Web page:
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The Mass Media

The Mass Media

The Mass Media

Sex Column: You Forgot My Orgasm

I’ll let you in on a little secret: sex is great. It relieves stress, boosts your immune system, lowers blood pressure, and, if you’re doing it right, it’s one hell of a work out. Sex is also a great way to connect with someone. It’s about mutual pleasure—or, it should be.

But more often than not, the climax of said pleasure is not shared, but one-sided. It seems like every time I—and I know I’m not alone—give any indication that I’m close to an orgasm, that indication is almost always followed (often immediately) with a very particular sigh of release from the male counterpart that can mean only one thing: no orgasm for me.

This abrupt ending always leaves me thinking a myriad of thoughts, one of which is: “I should have kept my mouth shut.” But like the key to any relationship, the key to good sex is also communication. So, why? What the fuck, man?

It would be reductive to say that most men just don’t know how to please women. And though it is true that women’s orgasms are much more intense and can be much more difficult to achieve, it is important to look at exactly why the latter might be the case. I think it actually has less to do with anatomy and more to do with mentality.

I think (and just roll with me for a minute) that it has something to do with shame and double standards. I think that—ultimately—it has to do with the fact that sexuality has been ascribed a very complex and confused gender dynamic; men are the sex seekers and women are the gatekeepers.

Let’s look at an overly simplified, homogeneous first date scenario. Man meets Woman, asks Woman out, Woman says yes. They go on a date. The date goes extremely well. Things heat up, Man initiates sex. Woman also wants sex, but what does Woman do? If Woman goes for what she wants—what they both want—Woman runs risk of being “easy.” But what about Man? Why is it only socially acceptable for him to be sexual, to act on his sexual desires? Why are women so often shamed for acting on theirs?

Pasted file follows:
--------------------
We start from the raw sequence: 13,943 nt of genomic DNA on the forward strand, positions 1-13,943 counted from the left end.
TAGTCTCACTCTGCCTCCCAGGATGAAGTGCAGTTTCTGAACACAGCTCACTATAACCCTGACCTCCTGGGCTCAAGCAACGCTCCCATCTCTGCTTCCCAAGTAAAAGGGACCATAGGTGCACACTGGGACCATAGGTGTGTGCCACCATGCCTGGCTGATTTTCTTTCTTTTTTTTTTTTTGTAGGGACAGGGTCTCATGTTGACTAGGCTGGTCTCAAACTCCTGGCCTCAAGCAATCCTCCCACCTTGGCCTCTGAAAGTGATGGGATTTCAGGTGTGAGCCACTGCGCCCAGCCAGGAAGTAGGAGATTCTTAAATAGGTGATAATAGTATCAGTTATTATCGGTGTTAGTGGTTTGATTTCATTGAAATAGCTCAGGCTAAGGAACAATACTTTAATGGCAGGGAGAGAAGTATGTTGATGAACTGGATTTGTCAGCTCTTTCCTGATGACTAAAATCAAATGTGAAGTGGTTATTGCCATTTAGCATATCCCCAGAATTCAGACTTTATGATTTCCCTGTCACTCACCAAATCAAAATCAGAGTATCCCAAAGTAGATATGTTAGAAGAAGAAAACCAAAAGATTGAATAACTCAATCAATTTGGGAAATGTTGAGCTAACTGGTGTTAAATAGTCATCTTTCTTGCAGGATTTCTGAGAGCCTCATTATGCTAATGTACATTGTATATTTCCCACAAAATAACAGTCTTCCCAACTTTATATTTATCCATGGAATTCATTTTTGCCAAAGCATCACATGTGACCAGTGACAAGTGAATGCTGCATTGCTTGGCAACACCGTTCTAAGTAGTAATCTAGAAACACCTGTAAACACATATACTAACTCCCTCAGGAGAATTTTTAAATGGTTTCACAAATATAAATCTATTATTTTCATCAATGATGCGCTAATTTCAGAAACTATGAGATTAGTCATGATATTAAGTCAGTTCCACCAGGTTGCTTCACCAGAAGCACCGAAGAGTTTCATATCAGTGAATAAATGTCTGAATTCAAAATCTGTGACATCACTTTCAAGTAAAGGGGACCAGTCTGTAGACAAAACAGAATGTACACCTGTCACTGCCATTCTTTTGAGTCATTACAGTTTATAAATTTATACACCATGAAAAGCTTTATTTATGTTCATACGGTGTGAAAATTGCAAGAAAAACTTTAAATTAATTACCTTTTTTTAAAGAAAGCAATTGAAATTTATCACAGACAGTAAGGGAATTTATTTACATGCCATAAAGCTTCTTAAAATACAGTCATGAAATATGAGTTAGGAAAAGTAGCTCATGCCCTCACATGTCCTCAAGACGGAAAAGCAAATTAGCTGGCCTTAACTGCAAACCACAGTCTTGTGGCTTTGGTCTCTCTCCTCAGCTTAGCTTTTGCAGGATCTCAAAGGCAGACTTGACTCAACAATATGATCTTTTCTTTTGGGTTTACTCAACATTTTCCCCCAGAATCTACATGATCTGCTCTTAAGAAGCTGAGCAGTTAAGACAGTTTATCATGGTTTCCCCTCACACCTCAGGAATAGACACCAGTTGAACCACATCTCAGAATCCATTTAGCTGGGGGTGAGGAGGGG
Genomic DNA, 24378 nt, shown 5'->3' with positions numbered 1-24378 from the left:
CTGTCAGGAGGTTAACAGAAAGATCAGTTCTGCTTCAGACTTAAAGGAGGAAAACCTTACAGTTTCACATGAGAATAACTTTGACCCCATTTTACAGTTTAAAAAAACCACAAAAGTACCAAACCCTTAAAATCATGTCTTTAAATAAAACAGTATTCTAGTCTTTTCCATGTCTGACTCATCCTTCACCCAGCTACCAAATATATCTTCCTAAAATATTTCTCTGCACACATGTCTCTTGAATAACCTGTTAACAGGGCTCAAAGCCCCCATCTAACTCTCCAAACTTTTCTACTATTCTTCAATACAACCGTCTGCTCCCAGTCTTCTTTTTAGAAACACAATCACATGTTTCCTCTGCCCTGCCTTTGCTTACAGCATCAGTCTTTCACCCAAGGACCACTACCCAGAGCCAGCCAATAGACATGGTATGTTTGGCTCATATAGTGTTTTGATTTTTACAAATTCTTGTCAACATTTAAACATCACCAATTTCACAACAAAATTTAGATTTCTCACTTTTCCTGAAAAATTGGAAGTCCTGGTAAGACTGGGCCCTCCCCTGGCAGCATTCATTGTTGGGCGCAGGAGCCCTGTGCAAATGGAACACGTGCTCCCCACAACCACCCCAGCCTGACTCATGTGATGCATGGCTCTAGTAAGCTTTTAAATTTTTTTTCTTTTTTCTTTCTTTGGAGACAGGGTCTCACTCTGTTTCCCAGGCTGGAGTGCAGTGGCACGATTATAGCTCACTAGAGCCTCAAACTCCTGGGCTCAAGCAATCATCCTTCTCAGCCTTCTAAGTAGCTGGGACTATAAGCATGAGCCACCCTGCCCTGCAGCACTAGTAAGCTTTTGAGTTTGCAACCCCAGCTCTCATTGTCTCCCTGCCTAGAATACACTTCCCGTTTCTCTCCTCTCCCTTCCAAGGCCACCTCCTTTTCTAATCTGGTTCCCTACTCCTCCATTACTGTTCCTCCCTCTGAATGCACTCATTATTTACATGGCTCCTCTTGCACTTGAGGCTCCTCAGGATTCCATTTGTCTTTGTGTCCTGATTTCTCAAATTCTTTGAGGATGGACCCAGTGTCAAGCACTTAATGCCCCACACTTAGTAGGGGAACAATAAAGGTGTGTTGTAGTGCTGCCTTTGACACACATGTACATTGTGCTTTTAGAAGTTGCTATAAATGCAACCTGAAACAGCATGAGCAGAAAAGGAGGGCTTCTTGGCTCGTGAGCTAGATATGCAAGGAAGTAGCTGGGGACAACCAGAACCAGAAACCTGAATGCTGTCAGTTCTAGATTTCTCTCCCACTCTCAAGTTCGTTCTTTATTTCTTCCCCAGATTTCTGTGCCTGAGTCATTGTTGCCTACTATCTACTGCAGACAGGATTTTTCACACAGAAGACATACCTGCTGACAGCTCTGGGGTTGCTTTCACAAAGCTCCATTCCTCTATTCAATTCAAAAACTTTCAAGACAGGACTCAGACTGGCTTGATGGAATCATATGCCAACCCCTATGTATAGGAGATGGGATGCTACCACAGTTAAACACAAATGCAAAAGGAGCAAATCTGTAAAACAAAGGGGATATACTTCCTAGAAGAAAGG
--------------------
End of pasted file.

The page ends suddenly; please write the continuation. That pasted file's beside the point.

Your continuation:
Now let’s look briefly at the concept of “the walk of shame.” What do you picture when you hear that phrase? I picture a woman walking down a dorm hallway with heels in her hands, hair a mess, and makeup under her eyes. She looks worn down, her posture is guarded, her eyes to the ground. I picture this, and then I picture a man back in his dorm room lying in bed with his legs stretched out and crossed in front of him and his arms crossed behind his head, a big, satisfied smile stretched across his face.

I have heard people talk of “the walk of shame” in regards to women countless times. I have never once heard this phrase used to describe a man.

Now let’s say the Woman from the first date scenario considers the fact that this Man’s pursuit of her might end there if she has sex with him, says, “fuck it,” and goes for the gold because she, like the Man, has a sex drive. That kind of consideration and worry can really get in the way of enjoying the moment. If she’s thinking too much about it—or about how she looks, because women are held to an unrealistic standard of beauty, don’t you know (which is a topic for another article)—than the chances of her achieving an orgasm are probably pretty slim. The Man, presumably, has none of these worries. He knows he’s cumming (must be nice), and soon enough, he does. There are no worries of the social repercussions of his actions to keep him from achieving his desired end.

Now, I know there are probably lots of men reading this and thinking, “not really,” or, “really?” And most women reading this are probably thinking, “yup.” In terms of what is socially accepted, men are allowed to enjoy sex and women are only allowed to enjoy sex under very particular, rigid circumstances that have been laid out for them by society.
And that is a sin, because there is nothing shameful about enjoying sex. The only thing that is shameful are the double standards ascribed to it.